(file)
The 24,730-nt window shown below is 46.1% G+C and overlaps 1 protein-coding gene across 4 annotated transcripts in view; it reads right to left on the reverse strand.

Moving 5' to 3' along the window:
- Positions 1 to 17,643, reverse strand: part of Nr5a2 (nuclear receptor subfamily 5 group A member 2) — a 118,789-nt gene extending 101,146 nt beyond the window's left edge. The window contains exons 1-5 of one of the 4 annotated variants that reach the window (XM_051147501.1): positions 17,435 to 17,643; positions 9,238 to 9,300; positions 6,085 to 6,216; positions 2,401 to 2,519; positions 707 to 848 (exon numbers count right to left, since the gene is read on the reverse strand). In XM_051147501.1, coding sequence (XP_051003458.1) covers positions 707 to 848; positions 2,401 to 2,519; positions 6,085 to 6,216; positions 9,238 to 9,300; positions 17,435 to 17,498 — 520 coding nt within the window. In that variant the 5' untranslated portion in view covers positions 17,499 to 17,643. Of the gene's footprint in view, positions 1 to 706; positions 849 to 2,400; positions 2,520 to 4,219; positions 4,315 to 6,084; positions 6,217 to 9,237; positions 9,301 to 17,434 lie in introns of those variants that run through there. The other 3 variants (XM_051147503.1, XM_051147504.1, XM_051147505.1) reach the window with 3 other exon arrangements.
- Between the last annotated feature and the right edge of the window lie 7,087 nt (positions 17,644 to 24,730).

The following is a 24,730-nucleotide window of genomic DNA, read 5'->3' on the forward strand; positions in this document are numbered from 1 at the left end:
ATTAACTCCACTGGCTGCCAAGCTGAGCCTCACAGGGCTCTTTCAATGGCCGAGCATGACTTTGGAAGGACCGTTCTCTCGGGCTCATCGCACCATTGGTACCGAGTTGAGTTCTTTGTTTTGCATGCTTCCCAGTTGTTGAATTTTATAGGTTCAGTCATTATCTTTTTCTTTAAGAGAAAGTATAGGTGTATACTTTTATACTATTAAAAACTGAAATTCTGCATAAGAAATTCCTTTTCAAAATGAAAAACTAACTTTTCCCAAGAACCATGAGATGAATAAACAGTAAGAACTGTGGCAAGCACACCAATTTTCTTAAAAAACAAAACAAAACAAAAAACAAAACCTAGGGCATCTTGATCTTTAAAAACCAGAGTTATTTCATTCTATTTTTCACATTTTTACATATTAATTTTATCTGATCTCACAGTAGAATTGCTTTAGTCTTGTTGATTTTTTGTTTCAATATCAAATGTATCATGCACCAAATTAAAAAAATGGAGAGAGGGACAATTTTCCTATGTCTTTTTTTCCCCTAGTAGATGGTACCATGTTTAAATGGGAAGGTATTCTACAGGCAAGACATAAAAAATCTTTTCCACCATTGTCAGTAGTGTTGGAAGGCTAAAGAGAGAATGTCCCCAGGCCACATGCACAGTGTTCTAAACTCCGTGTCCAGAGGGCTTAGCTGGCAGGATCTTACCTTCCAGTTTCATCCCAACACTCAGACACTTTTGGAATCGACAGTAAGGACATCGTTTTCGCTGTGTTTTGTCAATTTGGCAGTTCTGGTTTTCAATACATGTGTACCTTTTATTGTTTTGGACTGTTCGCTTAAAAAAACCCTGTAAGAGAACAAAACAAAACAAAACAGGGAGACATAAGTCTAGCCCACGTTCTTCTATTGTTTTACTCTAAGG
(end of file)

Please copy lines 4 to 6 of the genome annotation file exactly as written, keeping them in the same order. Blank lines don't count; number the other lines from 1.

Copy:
- Between the last annotated feature and the right edge of the window lie 7,087 nt (positions 17,644 to 24,730).

The following is a 24,730-nucleotide window of genomic DNA, read 5'->3' on the forward strand; positions in this document are numbered from 1 at the left end:
ATTAACTCCACTGGCTGCCAAGCTGAGCCTCACAGGGCTCTTTCAATGGCCGAGCATGACTTTGGAAGGACCGTTCTCTCGGGCTCATCGCACCATTGGTACCGAGTTGAGTTCTTTGTTTTGCATGCTTCCCAGTTGTTGAATTTTATAGGTTCAGTCATTATCTTTTTCTTTAAGAGAAAGTATAGGTGTATACTTTTATACTATTAAAAACTGAAATTCTGCATAAGAAATTCCTTTTCAAAATGAAAAACTAACTTTTCCCAAGAACCATGAGATGAATAAACAGTAAGAACTGTGGCAAGCACACCAATTTTCTTAAAAAACAAAACAAAACAAAAAACAAAACCTAGGGCATCTTGATCTTTAAAAACCAGAGTTATTTCATTCTATTTTTCACATTTTTACATATTAATTTTATCTGATCTCACAGTAGAATTGCTTTAGTCTTGTTGATTTTTTGTTTCAATATCAAATGTATCATGCACCAAATTAAAAAAATGGAGAGAGGGACAATTTTCCTATGTCTTTTTTTCCCCTAGTAGATGGTACCATGTTTAAATGGGAAGGTATTCTACAGGCAAGACATAAAAAATCTTTTCCACCATTGTCAGTAGTGTTGGAAGGCTAAAGAGAGAATGTCCCCAGGCCACATGCACAGTGTTCTAAACTCCGTGTCCAGAGGGCTTAGCTGGCAGGATCTTACCTTCCAGTTTCATCCCAACACTCAGACACTTTTGGAATCGACAGTAAGGACATCGTTTTCGCTGTGTTTTGTCAATTTGGCAGTTCTGGTTTTCAATACATGTGTACCTTTTATTGTTTTGGACTGTTCGCTTAAAAAAACCCTGTAAGAGAACAAAACAAAACAAAACAGGGAGACATAAGTCTAGCCCACGTTCTTCTATTGTTTTACTCTAAGG